The Financial World of the Future, Part 2
In Part 1 of this series, I explained the powerful potential of Decentralized Finance (DeFi) to create the financial world of the future. In that scenario …
- Distributed Ledger Technology replaces custodians …
- The risk that custodian institutions might collapse is virtually eliminated, and …
- The middlemen of trillions of transactions are replaced.
At the same time, I also pointed out a major challenge:
The instability of cryptocurrency prices.
One Coin Aiming to Meet That Challenge is DAI
DAI falls under the general rubric of stablecoins. But it’s quite different from ordinary stablecoins in a very critical way.
You see, typically, a stablecoin is backed it up with another asset that the custodian controls — typically U.S. dollars — held in the custodian’s bank account. That’s what guarantees the tokens can be redeemed one-to-one.
The problem: That set-up brings us right back to square one: A financial structure that revolves around a centralized — and fallible — custodial institution.
Ask yourself: How can you have a supposedly decentralized financial system of the future if the assets are again mostly controlled by a single entity or counterparty? That’s way too much control in the hands of a single individual or group.
For that kind of centralized structure, we already have a solution; it’s called the traditional financial system, including megabanks.
That’s where DAI is different from other stablecoins. In fact, in this sense, the term “stablecoin” is a misnomer. DAI is actually better described as …
A Decentralized Central Bank
Here’s how it works …
Let’s say you’re a user.
You deposit Ether (and pretty soon, other crypto assets as well) in a smart contract.
In return, the smart contract credits your account with the equivalent value in DAI tokens. For example, if the Ether and/or other coin deposit has a total value of USD $100, the credit will be a $100 of DAI.
That’s the general bare-bones theory. In practice, of course, nothing is ever that simple the crypto world.
In this case, due to the volatility of Ether or any other crypto token, DAI is always over-collateralized: If you have $100 USD worth of Ether, you’ll probably get only up to 66 DAI tokens for it.
Thus, there are always more assets backing each DAI token than there are DAI in circulation. In fact, the system requires that every DAI token created is backed by assets worth at least 1.5 times its value.
I stress “at least” because in the present day, there are actually about $86 million worth of DAI that have been created, and these tokens are backed by over $314 million of Ether that have been deposited in the DAI smart contract.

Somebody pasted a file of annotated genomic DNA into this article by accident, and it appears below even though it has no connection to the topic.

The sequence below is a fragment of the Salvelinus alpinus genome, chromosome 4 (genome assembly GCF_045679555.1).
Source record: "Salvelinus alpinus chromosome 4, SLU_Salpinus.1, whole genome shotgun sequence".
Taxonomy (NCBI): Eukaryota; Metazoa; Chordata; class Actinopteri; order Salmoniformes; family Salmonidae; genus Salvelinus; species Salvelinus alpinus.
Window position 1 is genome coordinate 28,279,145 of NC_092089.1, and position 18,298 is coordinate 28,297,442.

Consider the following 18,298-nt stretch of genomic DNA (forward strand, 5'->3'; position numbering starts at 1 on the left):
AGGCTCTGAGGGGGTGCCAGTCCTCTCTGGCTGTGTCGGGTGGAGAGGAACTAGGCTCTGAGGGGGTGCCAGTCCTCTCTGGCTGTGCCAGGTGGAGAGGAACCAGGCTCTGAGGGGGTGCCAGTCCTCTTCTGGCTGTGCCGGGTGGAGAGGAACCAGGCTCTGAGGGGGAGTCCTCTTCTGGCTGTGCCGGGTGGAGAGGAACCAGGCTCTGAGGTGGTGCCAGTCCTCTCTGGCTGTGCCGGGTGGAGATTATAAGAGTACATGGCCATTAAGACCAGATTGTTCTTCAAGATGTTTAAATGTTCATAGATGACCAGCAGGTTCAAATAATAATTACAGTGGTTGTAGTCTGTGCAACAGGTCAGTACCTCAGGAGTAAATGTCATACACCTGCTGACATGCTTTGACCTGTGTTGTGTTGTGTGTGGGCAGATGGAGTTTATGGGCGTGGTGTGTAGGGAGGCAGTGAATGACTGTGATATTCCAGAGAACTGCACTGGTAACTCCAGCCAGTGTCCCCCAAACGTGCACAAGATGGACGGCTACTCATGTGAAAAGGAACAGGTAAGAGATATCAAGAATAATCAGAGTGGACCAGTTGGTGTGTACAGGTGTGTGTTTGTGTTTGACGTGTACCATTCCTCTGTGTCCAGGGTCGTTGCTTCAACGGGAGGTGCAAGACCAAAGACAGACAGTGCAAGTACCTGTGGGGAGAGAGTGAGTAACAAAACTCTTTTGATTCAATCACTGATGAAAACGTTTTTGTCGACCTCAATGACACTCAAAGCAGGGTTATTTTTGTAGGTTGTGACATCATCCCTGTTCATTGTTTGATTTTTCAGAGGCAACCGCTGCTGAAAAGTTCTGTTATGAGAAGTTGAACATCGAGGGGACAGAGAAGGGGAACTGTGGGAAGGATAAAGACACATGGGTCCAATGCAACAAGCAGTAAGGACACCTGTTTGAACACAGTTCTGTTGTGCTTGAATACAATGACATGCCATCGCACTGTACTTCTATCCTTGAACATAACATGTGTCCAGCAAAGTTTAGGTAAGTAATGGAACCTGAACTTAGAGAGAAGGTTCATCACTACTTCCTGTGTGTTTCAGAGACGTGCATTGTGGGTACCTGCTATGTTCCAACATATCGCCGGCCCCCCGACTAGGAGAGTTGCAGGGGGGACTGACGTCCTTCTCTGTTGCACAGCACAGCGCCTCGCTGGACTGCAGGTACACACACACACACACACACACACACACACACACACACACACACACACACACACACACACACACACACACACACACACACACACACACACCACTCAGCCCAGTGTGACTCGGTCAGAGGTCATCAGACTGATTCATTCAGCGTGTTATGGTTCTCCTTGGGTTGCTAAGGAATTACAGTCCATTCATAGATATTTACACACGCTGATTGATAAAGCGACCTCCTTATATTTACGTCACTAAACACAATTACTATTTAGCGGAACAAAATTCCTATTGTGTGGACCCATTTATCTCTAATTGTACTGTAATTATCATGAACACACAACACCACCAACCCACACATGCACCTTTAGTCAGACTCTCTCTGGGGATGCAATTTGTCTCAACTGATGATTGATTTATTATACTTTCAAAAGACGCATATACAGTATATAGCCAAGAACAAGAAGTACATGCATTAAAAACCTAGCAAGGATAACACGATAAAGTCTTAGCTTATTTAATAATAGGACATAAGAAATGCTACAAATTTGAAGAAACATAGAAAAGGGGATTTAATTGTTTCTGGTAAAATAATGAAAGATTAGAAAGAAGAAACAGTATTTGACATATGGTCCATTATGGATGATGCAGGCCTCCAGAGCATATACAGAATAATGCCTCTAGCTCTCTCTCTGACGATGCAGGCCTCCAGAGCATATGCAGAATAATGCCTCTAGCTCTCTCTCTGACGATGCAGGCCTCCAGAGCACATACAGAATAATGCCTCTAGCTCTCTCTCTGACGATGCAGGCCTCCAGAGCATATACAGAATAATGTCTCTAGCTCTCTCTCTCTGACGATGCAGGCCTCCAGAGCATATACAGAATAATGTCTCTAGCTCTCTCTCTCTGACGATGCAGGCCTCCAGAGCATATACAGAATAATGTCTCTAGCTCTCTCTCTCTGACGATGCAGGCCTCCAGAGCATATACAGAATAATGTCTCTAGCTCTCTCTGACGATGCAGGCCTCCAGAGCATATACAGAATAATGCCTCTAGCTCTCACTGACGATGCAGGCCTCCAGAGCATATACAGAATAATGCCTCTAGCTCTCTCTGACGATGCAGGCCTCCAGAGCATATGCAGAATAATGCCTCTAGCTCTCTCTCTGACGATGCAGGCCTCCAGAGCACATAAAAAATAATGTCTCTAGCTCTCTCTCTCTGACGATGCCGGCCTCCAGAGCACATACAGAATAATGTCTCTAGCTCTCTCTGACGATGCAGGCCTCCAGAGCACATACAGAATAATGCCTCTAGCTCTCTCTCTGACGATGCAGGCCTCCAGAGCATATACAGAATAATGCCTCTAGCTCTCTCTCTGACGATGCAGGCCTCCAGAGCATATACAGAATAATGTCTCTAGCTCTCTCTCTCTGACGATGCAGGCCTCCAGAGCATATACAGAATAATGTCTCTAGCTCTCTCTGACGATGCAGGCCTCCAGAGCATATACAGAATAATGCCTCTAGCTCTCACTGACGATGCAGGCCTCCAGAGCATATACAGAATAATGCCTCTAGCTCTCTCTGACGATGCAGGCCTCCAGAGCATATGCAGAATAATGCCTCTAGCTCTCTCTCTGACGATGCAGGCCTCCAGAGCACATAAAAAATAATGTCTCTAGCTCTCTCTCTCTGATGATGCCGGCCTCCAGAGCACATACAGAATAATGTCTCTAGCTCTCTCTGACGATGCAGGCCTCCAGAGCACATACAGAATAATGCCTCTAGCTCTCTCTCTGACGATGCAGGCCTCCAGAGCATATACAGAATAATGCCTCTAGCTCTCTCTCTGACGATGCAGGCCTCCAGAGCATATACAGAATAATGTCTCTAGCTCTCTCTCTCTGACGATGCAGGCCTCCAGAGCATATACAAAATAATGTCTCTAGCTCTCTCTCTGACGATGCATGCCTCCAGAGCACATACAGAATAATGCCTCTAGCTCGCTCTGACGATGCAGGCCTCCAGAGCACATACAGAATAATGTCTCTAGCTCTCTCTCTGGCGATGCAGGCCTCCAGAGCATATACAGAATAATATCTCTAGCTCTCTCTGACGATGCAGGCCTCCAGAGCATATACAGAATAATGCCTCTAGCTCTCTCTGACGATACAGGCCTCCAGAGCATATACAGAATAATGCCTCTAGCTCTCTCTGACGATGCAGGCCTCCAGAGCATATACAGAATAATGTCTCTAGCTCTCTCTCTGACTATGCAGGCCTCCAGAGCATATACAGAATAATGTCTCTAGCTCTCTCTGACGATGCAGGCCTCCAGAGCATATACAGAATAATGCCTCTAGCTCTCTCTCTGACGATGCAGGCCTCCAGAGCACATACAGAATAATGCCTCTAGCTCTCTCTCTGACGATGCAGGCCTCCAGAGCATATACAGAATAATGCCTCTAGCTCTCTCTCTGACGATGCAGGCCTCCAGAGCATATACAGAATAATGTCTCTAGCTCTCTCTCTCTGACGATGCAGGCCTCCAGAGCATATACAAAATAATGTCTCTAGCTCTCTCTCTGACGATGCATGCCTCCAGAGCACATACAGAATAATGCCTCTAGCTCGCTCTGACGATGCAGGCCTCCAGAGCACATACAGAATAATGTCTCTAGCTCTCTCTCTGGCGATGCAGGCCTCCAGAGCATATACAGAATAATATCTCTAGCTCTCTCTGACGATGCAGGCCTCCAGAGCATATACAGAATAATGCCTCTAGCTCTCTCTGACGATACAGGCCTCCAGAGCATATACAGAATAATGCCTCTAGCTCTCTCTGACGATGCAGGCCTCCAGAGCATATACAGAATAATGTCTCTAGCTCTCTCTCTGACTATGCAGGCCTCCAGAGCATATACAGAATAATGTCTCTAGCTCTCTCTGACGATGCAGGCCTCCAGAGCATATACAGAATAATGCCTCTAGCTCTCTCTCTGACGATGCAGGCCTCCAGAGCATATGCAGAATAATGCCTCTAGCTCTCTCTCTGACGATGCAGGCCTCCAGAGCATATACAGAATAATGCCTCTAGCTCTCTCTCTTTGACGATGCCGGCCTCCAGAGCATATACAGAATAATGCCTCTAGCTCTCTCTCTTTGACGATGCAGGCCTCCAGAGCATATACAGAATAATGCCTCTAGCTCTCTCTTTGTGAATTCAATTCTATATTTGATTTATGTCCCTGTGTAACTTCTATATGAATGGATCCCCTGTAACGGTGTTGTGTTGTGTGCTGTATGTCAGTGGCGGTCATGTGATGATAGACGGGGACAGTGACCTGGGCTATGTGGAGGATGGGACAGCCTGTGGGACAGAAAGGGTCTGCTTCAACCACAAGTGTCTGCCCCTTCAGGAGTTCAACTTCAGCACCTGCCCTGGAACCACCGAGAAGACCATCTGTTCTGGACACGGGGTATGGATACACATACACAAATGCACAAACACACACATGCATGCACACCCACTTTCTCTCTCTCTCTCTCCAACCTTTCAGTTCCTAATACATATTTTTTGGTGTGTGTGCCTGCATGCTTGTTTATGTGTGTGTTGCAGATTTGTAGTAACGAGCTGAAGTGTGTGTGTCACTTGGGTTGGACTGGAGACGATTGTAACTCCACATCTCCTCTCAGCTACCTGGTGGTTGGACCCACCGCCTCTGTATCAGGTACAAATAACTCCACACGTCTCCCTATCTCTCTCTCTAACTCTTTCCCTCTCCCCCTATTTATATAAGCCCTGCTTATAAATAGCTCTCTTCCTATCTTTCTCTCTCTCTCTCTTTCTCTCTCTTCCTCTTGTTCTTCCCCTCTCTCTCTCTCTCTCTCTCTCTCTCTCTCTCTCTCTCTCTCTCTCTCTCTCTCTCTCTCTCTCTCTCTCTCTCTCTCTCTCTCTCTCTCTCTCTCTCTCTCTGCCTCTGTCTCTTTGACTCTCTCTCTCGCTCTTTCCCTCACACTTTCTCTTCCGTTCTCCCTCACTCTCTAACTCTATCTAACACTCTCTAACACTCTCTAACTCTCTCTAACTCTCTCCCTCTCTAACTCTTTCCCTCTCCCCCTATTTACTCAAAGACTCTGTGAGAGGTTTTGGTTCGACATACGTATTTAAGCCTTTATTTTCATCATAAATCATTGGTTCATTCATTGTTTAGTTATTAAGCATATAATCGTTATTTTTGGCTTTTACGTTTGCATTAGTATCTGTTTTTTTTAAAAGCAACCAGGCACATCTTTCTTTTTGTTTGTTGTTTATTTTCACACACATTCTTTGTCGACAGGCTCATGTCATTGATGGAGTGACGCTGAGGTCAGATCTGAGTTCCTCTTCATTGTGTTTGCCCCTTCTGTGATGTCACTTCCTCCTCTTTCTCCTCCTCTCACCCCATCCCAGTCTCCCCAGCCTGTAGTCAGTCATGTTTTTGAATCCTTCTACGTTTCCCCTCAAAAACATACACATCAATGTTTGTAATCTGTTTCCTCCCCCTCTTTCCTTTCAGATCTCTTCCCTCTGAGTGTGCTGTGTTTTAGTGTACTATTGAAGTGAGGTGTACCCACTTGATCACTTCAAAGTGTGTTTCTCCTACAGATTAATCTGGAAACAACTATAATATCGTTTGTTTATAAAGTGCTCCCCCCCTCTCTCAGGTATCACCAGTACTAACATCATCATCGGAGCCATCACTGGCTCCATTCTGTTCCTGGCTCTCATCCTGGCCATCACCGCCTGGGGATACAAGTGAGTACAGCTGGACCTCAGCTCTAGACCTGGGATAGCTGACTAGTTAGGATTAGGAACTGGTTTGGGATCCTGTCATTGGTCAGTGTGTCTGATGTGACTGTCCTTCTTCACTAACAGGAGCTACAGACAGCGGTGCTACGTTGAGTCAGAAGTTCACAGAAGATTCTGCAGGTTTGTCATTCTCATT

That means DAI is currently over-collateralized by a whopping 336%.
In sum …
1. The only way to create new DAI tokens is to deposit assets with the DAI smart contract.
2. This smart contract holds these assets in reserve.
3. The smart contract then issues the amount of DAI specified by each user in such a way that the value of the assets deposited exceeds the value of the new DAI created by at least 50%.
The Big Takeaway: This System Resembles a Central Bank.
One of ways a central bank issues new currency is by acquiring assets to back those new euros, dollars, yen, etc.
The Federal Reserve, for instance, holds U.S. Treasuries. This, in effect, supports the issuance of new dollars backed by those government bonds, as it does with Quantitative Easing (QE), the post-debt-crisis euphemism for old-fashioned money printing.
The DAI smart contract is similar in some ways.
The Ether deposited in a smart contract enables it to create new DAI. The difference is that with QE, there are virtually no rules other than those made up on the fly by the Federal Open Market Committee (FOMC).
In contrast, with DAI …
1. The money is created by the smart contract, a piece of self-executable code which lives on an immutable distributed ledger.
2. The code replaces the centralized entity.
3. The code allows anyone who holds Ether to participate in the process of creating new DAI.
4. The rules are applied transparently and fairly to all actors in the system, regardless of who they may be.
So far we’ve explained how new DAI is created.
The big remaining question is: How does DAI maintain its parity to the U.S. dollar?
That’s where another critical piece of the puzzle comes into play:
DAI issuers are required to pay interest on the DAI that they have created. They have to pay back the DAI plus interest.
This is the key to guaranteeing a stable value to the DAI token, and we’ll explore precisely how in a follow-up article.
For savers, the big payoff is this: The interest you earn can be substantial, especially in the current environment of ridiculously low — or even negative — yields.
Stand by for a step-by-step explanation of how this works, and how you can take advantage of it.